Now the twelve years of forest life being over the Pāṇḍavas decided to spend the one year of life incognito in the Virāṭa palace. Arjuna disguised himself and deposited his clothes and weapons in the hollow of a Śami tree in the forest. And the Pāṇḍavas in various disguises reached the Virāṭa palace. They assumed false names: Dharmaputra as Kaṅka, Bhīma as Valāla, Arjuna as Bṛhannala, Nakula as Granthika and Sahadeva as Ariṣṭanemi and Draupadī as Mālinī.
When the life incognito of the Pāṇḍavas for one year was about to expire a rumour reached the Kauravas that the Pāṇḍavas were at the Virāṭa capital, and the Kauravas thought that the Pāṇḍavas will appear on the scene if a war was fought against King Virāṭa. The Kauravas, with this object in view, lifted the cows of Virāṭa and that led to war. Uttara, the prince of Virāṭa boasted that he would fight provided he had a good charioteer. Bṛhannala (Arjuna) agreed to act as such and they started for the warfield. At the sight of the massive army of the Kauravas Uttara got frightened and tried to run away from the field. But Bṛhannala tightly bound Uttara to the chariot, drove it very fast to the forest, took back from the hollow of the Śami tree his weapons and returned to the battle-field. The Kauravas were absolutely defeated in the war and they took to their heels. They understood that the very clever and terrible warrior in disguise was Arjuna himself. But, by the time the period of the Pāṇḍavas life incognito was over. The king of Virāṭa, greatly pleased over this victory in war gave his daughter, Uttarā in marriage to Abhiṃanyu, son of Arjuna. (Mahābhārata, Virāṭa Parva).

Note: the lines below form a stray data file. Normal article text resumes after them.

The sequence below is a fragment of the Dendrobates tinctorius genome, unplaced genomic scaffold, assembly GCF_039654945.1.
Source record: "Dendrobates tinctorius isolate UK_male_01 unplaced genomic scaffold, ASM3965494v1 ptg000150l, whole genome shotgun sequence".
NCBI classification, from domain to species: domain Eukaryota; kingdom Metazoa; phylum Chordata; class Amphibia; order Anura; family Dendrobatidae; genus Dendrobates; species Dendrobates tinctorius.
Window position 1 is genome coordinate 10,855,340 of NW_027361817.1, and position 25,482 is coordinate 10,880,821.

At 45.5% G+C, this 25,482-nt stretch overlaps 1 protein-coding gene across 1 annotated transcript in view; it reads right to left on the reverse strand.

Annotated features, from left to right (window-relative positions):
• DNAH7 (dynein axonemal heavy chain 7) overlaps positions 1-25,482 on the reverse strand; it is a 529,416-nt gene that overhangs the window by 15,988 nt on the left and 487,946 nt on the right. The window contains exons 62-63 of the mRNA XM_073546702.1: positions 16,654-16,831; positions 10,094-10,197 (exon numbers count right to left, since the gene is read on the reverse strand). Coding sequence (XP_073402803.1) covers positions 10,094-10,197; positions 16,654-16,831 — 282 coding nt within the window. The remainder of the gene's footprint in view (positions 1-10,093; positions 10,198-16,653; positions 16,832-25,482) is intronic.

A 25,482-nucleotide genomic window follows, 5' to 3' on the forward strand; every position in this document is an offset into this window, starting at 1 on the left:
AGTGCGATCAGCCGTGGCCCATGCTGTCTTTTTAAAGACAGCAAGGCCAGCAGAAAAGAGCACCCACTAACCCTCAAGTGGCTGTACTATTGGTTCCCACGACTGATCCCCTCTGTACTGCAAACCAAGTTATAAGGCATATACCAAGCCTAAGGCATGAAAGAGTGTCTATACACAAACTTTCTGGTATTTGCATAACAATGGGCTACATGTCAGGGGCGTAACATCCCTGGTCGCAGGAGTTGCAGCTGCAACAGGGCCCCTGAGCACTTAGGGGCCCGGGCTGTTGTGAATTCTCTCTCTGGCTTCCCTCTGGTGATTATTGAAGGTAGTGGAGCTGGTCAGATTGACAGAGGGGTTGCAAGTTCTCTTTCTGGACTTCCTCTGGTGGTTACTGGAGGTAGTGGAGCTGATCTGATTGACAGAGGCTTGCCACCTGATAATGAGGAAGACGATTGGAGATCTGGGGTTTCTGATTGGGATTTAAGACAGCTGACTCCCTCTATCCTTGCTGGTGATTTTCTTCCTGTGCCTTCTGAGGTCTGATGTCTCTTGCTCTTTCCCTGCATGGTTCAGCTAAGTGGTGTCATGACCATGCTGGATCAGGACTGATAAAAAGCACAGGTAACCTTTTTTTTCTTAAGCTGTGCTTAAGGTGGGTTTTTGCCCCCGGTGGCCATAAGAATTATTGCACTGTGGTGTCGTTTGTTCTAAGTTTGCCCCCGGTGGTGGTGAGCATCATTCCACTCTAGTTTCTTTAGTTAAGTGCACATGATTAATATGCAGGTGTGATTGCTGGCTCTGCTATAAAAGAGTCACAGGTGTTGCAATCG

Preparations for war.
After the forest life and life incognito the Pāṇḍavas returned. The Kauravas refused to give them half the Kingdom. Śrī Kṛṣṇa, on behalf of the Pāṇḍavas, implored that half the kingdom or five districts or five houses or at least one house be given to them. But the Kauravas took the stand that not even an iota of land would be given to the Pāṇḍavas. And, war was perforce decided upon. Duryodhana went to Kṛṣṇa at Dvārakā to request for support in war. Kṛṣṇa, who favoured the Pāṇḍavas lay in false sleep as he did not want to fight against them. Duryodhana sat at the head of Kṛṣṇa. Arjuna, who came after some time sat at the feet of Kṛṣṇa and remained there standing. Awakening from sleep, it was Arjuna whom Kṛṣṇa saw first. After the greetings were over with Arjuna, Kṛṣṇa saw Duryodhana also. Between Kṛṣṇa without any arms and the armed forces of Kṛṣṇa, Arjuna chose Kṛṣṇa and Duryodhana his armed forces to help each side in the impending war. (Udyoga Parva).